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Half the Cure: How a Behavioral Diagnosis Can Enhance Your Student Success Initiatives

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Mar 26, 2024

In education, "the pursuit of happiness" can be equated with "the pursuit of student success." If you look at any university's mission statement, you’ll often find it revolves around empowering students to thrive academically, socially, and emotionally. In a rapidly evolving higher education landscape with decreasing enrollment and retention rates—paired with increasing mental health difficulties—enhancing student success has become more critical than ever. 

If you are an education administrator (or a teacher or… involved in education at all, really!), you might be seeking innovative approaches to engage students and foster motivation. However, your efforts and resources might not always render the expected results, which leaves you struggling to find out what the best course of action is. 

Does this sound like your case? Don’t worry. Just as with most of the world’s problems, a good diagnosis (in this case, a good behavioral diagnosis) is already half the cure!

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What is a behavioral diagnosis?

“So, what is a behavioral diagnosis?” you might wonder.

A behavioral diagnosis involves systematically analyzing the external and internal factors that contribute to a particular behavior (or, in this case, challenge) in an individual or group.1 While there is some variability as to what behavioral diagnoses seek to achieve, they often encompass the assessment of cognitive, emotional, and environmental factors to uncover the root causes of certain outcomes (including thought processes, decisions, behaviors, or actions). 

A behavioral diagnosis may employ a variety of tools such as surveys, diary studies, interviews, and behavioral observations. This approach can be applied across several contexts, including healthcare, technology, and of course in our case, education, and is most often used to inform targeted behavioral change interventions and support strategies.

In the context of student success, a behavioral diagnosis can help systematically understand the factors that influence students' academic performance and overall well-being. Are your students not engaging deeply with course material? Perhaps this is because of their time management skills and study habits. Are they unmotivated to attend class? Maybe the teaching strategies used in your university’s classrooms have something to do with it. Do they tend to freeze when encountering challenges? They may have a fear of failure. The underlying question here is what keeps them coming back to school every day? What drives them away?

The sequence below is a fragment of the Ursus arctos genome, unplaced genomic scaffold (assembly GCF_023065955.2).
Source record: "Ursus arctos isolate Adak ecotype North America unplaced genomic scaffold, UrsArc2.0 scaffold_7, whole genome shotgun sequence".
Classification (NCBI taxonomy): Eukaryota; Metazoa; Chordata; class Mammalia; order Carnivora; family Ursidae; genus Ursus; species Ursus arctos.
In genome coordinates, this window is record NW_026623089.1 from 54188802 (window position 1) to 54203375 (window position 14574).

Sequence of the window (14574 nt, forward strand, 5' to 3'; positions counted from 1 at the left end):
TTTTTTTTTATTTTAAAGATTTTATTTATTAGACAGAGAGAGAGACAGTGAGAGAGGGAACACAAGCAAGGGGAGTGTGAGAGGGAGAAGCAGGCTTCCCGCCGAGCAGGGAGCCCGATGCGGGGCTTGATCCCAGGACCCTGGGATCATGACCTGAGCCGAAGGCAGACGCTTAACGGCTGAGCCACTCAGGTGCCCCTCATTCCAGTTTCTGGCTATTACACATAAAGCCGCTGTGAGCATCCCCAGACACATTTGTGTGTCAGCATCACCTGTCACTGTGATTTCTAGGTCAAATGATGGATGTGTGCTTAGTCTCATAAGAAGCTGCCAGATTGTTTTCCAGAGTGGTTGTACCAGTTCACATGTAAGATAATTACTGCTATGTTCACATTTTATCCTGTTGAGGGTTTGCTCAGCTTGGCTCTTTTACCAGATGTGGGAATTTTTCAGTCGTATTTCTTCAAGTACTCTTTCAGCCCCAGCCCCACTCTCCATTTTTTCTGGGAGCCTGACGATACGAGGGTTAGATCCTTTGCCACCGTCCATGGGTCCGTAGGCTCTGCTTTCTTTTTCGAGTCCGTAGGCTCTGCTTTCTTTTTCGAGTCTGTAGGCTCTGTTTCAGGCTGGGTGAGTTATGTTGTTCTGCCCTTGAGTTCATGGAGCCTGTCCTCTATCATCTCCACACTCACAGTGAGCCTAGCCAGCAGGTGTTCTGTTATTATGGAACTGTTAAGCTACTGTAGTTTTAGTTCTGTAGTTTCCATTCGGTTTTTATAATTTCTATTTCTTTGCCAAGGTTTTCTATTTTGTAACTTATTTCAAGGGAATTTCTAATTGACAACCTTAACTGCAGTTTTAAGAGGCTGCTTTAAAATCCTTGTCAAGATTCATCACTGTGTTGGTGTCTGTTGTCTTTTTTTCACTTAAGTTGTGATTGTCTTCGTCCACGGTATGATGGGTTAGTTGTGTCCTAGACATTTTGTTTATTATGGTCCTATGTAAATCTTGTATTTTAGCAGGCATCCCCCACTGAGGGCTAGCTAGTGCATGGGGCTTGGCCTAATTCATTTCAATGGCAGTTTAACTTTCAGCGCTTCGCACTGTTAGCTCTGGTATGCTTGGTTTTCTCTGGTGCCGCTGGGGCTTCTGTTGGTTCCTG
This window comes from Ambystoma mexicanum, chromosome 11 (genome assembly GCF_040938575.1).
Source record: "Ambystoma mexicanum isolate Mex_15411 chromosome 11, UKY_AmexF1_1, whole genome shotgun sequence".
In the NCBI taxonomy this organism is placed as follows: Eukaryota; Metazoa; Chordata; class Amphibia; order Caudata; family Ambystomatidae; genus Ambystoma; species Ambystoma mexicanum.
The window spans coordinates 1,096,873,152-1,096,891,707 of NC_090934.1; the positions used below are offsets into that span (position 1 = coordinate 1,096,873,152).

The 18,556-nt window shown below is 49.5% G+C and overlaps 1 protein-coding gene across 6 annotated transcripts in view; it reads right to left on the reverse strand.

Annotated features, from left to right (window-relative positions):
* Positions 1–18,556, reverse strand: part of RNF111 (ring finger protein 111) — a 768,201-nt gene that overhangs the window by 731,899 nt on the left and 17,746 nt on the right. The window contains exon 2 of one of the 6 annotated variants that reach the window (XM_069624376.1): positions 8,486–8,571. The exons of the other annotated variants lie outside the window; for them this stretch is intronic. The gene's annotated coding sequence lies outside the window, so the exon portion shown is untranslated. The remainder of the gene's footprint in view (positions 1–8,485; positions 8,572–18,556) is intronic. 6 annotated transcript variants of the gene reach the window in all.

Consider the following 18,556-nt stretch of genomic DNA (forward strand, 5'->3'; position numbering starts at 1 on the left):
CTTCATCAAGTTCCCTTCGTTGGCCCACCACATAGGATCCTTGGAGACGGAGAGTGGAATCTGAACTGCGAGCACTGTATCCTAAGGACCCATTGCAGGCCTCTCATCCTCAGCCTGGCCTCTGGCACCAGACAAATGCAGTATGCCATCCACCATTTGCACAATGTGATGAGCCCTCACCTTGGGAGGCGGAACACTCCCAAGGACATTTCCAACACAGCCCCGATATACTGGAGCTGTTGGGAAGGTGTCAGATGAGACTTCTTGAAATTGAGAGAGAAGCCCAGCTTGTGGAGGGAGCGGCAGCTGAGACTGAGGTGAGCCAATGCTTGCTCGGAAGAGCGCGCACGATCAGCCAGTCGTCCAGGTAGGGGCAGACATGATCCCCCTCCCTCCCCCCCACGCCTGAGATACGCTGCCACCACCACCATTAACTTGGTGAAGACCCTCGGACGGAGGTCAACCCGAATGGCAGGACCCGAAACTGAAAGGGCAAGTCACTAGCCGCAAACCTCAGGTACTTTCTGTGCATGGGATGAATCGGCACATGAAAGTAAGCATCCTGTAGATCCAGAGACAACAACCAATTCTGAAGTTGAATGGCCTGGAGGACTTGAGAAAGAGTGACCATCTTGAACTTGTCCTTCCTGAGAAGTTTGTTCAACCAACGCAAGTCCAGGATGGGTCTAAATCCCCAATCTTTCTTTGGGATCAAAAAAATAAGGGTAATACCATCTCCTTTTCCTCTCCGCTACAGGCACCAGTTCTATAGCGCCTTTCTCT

When looking at a university’s entire student body, a behavioral diagnosis allows us to answer these questions and many more. It leads to a more profound understanding of key aspects of student behavior impacting their ability to thrive in school. This information may, in turn, prove valuable when planning and implementing tailored interventions and support strategies that effectively address students' specific needs and promote their academic achievement and personal development.

Informing Personalized Learning Experiences

“But why is running a behavioral diagnosis important?”

Education is all about “personalization.” We hear the term all the time, yet most of us are unsure of what exactly it means, let alone how to provide it.

Traditionally, when we talk about personalization, we are referring to providing students with a learning experience that is tailored to their needs. One of the key principles of behavioral science is recognizing that each individual student is exactly that: an individual. Each student is a world of their own, with unique strengths, challenges, and learning preferences, which influence their engagement and performance in educational settings.

If personalization is all about tailoring things to students’ needs, then how exactly can we leverage insights from behavioral diagnoses to do just this?

Often, teachers report having a growing number of students in their classes, despite decreased enrollment in higher education (or maybe because of it). This makes getting to know students an increasingly complex endeavor. While ideally, a teacher could have in-depth conversations with all of their students to get to know them and personalize their learning experience, this is not always possible (especially when there are dozens of faces in the crowd!).

This is where a behavioral diagnosis plays a crucial role in uncovering the particular profiles that students fit into and tailoring initiatives accordingly. Perhaps one academic support initiative needs to provide tailored support via individualized coaching to students who struggle with time management and organization skills. Meanwhile, other students may excel in social settings but struggle in self-directed learning so they may benefit from group learning experiences. In each scenario, a behavioral diagnosis can help you understand what it is your students need.

In a perfect world, reducing class sizes would help teachers foster one-on-one relationships with their students. But until that becomes a possibility, leveraging behavioral diagnoses allows educators to tackle behavioral barriers that may inhibit learning. It helps them create better, more inclusive, and most importantly, more personal experiences for students. Best of all, by leveraging a behavioral diagnosis, educators can actually achieve all this — and not die trying!

First Things First: Harnessing the Data You Already Have

“Okay, I get why a behavioral diagnosis is relevant for my organization… but where do I even begin?”